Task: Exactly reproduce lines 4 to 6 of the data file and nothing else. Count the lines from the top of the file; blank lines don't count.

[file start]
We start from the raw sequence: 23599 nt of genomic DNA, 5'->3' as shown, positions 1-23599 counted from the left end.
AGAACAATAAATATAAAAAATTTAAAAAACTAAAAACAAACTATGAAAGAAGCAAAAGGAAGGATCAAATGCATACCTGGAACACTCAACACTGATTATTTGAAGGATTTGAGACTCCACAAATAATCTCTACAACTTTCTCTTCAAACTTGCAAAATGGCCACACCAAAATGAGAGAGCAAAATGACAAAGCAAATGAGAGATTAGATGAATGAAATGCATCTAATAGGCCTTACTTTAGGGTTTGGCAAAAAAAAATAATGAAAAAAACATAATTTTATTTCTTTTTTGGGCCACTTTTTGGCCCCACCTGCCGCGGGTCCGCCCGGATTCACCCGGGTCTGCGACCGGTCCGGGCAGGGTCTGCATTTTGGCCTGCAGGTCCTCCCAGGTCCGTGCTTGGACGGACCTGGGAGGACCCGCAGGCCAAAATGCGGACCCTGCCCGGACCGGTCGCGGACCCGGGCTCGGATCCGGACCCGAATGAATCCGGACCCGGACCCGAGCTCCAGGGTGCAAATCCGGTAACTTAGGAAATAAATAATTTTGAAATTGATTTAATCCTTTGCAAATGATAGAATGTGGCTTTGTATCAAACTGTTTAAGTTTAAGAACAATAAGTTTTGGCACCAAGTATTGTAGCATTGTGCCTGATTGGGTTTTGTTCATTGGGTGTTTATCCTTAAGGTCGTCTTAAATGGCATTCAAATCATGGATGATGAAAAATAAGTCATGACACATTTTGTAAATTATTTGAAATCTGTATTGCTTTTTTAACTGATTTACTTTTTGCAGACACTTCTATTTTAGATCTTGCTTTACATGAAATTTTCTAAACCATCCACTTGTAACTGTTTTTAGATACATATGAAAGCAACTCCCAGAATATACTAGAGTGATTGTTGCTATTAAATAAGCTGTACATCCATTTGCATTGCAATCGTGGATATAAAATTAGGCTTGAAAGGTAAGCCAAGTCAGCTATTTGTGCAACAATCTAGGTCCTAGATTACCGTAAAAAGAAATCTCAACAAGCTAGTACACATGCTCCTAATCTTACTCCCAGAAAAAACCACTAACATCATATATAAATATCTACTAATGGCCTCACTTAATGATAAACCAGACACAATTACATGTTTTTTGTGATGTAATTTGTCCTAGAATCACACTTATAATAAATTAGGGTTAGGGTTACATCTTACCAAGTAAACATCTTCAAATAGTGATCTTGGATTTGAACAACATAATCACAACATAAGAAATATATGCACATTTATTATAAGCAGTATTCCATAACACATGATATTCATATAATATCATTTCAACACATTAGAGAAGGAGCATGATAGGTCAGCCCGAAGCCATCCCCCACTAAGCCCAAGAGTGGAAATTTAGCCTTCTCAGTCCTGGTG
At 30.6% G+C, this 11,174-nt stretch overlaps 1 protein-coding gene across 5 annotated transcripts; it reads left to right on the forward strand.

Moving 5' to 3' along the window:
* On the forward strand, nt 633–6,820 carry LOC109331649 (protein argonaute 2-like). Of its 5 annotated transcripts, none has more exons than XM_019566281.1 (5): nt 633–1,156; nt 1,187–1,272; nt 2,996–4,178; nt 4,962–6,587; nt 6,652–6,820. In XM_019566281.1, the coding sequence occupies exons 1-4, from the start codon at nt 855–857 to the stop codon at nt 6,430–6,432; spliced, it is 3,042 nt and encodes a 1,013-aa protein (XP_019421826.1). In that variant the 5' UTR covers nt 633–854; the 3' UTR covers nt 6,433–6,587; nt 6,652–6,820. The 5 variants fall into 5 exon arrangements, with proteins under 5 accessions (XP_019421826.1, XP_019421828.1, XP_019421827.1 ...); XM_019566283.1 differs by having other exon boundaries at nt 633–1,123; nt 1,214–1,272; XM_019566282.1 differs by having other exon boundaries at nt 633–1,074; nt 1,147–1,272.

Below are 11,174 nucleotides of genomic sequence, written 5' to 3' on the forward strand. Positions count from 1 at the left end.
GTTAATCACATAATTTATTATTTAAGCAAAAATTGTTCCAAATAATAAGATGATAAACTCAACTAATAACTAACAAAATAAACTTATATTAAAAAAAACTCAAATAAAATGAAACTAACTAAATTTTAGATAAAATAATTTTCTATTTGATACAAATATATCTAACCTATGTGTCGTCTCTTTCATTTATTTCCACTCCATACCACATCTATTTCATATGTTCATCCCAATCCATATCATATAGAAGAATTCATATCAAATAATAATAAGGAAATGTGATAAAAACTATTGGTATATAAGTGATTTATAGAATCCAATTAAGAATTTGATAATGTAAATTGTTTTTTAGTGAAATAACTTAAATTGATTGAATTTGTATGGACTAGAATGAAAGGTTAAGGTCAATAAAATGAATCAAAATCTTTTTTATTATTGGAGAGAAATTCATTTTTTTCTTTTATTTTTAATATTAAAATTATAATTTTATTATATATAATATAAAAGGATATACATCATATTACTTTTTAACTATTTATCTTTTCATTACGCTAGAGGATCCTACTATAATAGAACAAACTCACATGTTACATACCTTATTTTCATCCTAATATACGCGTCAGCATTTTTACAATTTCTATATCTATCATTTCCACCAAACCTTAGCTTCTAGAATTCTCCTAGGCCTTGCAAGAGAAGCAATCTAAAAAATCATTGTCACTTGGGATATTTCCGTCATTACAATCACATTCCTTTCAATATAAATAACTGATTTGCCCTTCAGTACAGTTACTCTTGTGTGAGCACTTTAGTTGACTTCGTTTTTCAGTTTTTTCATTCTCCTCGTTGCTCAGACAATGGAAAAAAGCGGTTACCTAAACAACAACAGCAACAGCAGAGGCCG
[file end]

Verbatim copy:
Moving 5' to 3' along the window:
* On the forward strand, nt 633–6,820 carry LOC109331649 (protein argonaute 2-like). Of its 5 annotated transcripts, none has more exons than XM_019566281.1 (5): nt 633–1,156; nt 1,187–1,272; nt 2,996–4,178; nt 4,962–6,587; nt 6,652–6,820. In XM_019566281.1, the coding sequence occupies exons 1-4, from the start codon at nt 855–857 to the stop codon at nt 6,430–6,432; spliced, it is 3,042 nt and encodes a 1,013-aa protein (XP_019421826.1). In that variant the 5' UTR covers nt 633–854; the 3' UTR covers nt 6,433–6,587; nt 6,652–6,820. The 5 variants fall into 5 exon arrangements, with proteins under 5 accessions (XP_019421826.1, XP_019421828.1, XP_019421827.1 ...); XM_019566283.1 differs by having other exon boundaries at nt 633–1,123; nt 1,214–1,272; XM_019566282.1 differs by having other exon boundaries at nt 633–1,074; nt 1,147–1,272.

Below are 11,174 nucleotides of genomic sequence, written 5' to 3' on the forward strand. Positions count from 1 at the left end.